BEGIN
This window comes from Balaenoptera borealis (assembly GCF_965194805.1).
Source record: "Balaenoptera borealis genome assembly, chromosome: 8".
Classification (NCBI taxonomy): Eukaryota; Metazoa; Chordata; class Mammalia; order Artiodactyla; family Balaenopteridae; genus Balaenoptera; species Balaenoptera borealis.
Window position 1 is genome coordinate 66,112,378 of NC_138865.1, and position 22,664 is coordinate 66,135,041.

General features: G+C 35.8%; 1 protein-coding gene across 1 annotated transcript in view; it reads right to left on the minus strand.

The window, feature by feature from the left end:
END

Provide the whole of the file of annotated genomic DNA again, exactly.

This window comes from Balaenoptera borealis (assembly GCF_965194805.1).
Source record: "Balaenoptera borealis genome assembly, chromosome: 8".
Classification (NCBI taxonomy): Eukaryota; Metazoa; Chordata; class Mammalia; order Artiodactyla; family Balaenopteridae; genus Balaenoptera; species Balaenoptera borealis.
Window position 1 is genome coordinate 66,112,378 of NC_138865.1, and position 22,664 is coordinate 66,135,041.

General features: G+C 35.8%; 1 protein-coding gene across 1 annotated transcript in view; it reads right to left on the minus strand.

The window, feature by feature from the left end: